[iris-talk] Re: Iris Beds at Arkansas State Capitol
From: celia storey <email@example.com>
>From: "Patrick O'Connor" <firstname.lastname@example.org>
>I did notice, by the way, that there were no Louisianas in the capitol
>beds. Any particular reason you did not add any healthy specimens to
>replace the sickies from the past? And, did you consider displaying irises
>native to Arkansas....fulva, cristata, brevicaulis (?), others?
It is unwise to attempt to grow water irises in conditions suitable to TBs.
They do not mix. We tried that, and if you'll remember my description of
the third-year LA rhizomes we pulled from the bed, you'll understand why we
will not be doing it again. Brevicaulis might survive the summer droughts
by going dormant, but do we really want to be modeling bad cultural
practices in a display bed? Drainage in those beds is not what you call
sharp, but it's not bad enough to make a good habitat for fulva. Not by a
mile. And it turns into the Sahara in summer. And we cannot ask the Capitol
to water one section of the beds twice a week for us in the middle of
August. The Capitol does not hand-water, it turns on sprinklers. And we
will not find volunteers willing to drag a 50-foot hose over there twice a
week to hand-water plants we've forced into the wrong environment.
I can't speak for the committee because I'm just one captain, but I would
oppose any attempt to return LAs to those beds ... because I love LAs. (I
dug out those dying LAs last year. I saw what we did to them.) We maintain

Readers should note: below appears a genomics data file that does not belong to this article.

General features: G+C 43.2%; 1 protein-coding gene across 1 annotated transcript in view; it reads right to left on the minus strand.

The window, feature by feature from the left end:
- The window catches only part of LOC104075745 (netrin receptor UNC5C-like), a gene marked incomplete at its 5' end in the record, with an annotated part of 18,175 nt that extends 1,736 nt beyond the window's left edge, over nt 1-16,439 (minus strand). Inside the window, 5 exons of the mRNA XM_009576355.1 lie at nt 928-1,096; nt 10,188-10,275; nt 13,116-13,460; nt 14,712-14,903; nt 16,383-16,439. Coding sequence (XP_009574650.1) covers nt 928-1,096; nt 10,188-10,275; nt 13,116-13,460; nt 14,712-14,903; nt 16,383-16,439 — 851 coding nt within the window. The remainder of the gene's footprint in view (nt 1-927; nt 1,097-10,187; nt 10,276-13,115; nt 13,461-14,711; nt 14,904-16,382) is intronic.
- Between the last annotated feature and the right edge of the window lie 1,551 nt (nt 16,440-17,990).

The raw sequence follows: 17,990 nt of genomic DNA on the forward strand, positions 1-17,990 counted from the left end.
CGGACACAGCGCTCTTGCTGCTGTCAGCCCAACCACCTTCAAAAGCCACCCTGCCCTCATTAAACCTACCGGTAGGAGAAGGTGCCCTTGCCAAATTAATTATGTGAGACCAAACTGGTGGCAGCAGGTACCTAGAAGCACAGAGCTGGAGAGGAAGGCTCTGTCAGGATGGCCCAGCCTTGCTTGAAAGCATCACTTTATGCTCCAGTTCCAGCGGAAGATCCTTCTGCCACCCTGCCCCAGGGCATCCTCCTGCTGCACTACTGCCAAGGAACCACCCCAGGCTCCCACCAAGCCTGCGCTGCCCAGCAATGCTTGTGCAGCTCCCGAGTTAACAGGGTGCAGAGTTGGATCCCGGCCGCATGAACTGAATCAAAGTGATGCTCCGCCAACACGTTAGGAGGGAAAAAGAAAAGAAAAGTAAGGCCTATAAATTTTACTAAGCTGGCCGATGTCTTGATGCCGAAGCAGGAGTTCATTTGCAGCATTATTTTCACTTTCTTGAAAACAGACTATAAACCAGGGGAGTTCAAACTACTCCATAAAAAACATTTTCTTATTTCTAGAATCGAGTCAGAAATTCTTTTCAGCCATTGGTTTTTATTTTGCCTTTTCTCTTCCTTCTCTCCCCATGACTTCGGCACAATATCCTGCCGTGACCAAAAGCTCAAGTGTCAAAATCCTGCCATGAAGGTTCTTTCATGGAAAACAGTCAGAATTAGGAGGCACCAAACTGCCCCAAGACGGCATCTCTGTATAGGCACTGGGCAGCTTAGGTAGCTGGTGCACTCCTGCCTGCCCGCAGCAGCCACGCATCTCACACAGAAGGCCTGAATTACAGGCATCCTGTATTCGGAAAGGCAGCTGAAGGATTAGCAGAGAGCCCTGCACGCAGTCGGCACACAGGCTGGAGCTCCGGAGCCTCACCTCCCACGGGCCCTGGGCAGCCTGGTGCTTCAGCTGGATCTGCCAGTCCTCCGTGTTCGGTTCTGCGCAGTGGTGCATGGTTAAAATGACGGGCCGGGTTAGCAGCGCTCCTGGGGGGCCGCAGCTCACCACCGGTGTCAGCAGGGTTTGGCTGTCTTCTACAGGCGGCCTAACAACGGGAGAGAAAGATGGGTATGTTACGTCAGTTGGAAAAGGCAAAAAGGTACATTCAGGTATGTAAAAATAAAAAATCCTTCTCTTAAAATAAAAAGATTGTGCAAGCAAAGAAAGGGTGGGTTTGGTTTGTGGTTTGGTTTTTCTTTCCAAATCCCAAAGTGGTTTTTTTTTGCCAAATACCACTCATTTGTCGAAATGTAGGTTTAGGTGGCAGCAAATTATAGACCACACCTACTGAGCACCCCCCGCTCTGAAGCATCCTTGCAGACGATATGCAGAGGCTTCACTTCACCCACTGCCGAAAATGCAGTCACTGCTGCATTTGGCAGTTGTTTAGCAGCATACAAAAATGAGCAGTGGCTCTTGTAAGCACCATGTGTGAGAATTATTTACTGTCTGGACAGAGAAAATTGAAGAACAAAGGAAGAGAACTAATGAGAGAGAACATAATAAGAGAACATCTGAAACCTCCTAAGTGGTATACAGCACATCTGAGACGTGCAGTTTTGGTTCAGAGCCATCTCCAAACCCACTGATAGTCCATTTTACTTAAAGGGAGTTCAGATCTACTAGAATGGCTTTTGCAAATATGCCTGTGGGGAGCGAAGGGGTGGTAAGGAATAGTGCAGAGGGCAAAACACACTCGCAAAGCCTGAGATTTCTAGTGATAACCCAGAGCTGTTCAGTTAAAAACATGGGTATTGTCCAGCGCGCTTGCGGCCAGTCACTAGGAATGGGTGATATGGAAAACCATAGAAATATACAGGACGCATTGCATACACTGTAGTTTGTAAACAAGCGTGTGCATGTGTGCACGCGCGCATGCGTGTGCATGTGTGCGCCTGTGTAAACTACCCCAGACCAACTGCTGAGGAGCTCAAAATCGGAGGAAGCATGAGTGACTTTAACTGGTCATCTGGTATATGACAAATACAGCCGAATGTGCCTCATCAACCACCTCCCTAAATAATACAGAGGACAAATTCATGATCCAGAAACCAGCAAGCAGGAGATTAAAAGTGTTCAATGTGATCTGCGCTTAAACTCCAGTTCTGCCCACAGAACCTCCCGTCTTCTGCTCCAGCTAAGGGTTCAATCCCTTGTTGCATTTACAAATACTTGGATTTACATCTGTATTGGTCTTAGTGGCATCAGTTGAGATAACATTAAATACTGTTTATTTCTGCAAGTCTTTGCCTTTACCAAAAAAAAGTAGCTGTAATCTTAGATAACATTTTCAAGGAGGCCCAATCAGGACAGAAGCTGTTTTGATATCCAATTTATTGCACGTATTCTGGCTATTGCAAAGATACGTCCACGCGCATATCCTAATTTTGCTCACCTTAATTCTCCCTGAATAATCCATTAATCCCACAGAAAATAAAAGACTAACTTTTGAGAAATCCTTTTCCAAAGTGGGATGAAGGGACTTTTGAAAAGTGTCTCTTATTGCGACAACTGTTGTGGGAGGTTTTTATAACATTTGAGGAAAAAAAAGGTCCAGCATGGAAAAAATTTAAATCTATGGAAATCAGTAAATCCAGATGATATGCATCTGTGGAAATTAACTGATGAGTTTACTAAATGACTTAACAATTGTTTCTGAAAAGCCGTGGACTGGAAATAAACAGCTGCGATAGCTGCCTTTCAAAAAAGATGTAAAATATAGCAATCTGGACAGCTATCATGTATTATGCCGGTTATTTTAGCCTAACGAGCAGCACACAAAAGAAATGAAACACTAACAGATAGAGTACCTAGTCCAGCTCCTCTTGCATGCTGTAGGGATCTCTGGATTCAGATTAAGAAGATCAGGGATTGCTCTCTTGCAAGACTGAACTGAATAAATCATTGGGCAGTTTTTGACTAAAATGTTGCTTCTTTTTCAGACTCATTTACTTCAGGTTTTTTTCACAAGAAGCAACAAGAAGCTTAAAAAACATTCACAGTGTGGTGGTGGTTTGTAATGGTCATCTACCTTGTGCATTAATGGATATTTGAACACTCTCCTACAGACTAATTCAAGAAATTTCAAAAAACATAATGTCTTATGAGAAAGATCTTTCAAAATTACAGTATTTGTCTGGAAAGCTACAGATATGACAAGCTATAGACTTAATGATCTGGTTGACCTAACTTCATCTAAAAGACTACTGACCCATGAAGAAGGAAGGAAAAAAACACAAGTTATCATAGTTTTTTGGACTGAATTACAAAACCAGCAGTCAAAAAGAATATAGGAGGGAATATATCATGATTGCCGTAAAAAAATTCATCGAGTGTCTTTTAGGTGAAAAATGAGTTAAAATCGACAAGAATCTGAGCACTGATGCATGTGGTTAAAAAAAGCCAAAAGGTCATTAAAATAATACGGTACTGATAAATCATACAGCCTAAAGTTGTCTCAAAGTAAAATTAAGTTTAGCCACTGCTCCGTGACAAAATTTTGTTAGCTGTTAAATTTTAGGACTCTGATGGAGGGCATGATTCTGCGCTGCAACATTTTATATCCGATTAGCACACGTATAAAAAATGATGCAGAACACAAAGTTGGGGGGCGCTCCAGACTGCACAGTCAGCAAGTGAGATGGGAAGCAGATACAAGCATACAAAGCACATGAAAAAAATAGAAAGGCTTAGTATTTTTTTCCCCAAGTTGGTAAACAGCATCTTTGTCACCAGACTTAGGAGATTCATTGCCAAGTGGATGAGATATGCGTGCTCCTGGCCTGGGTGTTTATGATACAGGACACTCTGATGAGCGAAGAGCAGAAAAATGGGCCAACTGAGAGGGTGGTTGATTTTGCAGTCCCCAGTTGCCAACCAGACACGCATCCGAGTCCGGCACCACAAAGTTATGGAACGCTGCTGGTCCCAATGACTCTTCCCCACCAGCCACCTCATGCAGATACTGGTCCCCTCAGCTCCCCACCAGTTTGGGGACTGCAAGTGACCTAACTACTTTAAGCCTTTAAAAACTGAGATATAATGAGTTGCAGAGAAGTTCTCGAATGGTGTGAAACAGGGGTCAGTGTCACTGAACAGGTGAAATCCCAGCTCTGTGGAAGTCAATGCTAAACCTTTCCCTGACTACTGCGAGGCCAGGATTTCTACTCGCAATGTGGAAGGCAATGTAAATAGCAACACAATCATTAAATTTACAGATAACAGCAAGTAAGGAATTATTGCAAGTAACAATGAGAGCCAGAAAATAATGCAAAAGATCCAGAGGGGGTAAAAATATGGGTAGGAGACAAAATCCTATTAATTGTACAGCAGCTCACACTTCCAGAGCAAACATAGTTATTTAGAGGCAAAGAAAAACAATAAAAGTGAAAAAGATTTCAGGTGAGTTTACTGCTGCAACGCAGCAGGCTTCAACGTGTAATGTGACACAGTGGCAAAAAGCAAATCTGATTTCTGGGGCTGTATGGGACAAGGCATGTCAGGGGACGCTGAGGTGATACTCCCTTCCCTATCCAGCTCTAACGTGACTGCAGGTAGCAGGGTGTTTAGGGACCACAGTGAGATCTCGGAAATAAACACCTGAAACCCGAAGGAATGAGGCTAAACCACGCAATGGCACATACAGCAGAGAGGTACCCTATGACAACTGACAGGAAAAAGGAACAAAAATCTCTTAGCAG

a lively but these days friendly debate in our club about emphasis on
bearded or beardless irises in one or another club activity. For the
record, so my common sense will not be mistaken for taste, I prefer species
plants because they have Latin names I feel intelligent saying. :-)
*We want to make an LA and native species display.*
What is needed for a public planting of water irises is a watery place with
some protective shade in the afternoon.
Tom Dillard tried to set up an LA display around the lake at The Old Mill
(pictured in "Gone With the Wind") this summer. Although North Little Rock
officials were receptive, the immediate supervisors of the park would not
return phone calls.
I would like to see us exploit the pretty drainage ditch along the bike
trail in Murray Park. That area gets as much foot traffic as the south lawn
of the Capitol; drivers could admire the plants from the road, the ditch
stays wet because it's fed by a creek and it's a public place.
As for cristata, we could try some on the end of the Capitol bed that gets
the most shade, but again, do we want to send a message that you should
plant a woodland plant next to a plant that prefers full sun? The TBs on
that end bloom profusely, so they're getting full sun.
And besides, if local people want to see cristata, there's a sizable
planting in the woods at Pinnacle Mountain State Park. That's a lovely
setting for them.
We've also found a large planting of fulvas near Pinnacle, but it is on
Little Rock, Arkansas, USDA Zone 7b
257 feet above sea level,
average rainfall about 50 inches (more than 60" in '97)
average relative humidity (at 6 a.m.) 84%.
moderate winters, hot summers ... but lots of seesaw action in all seasons
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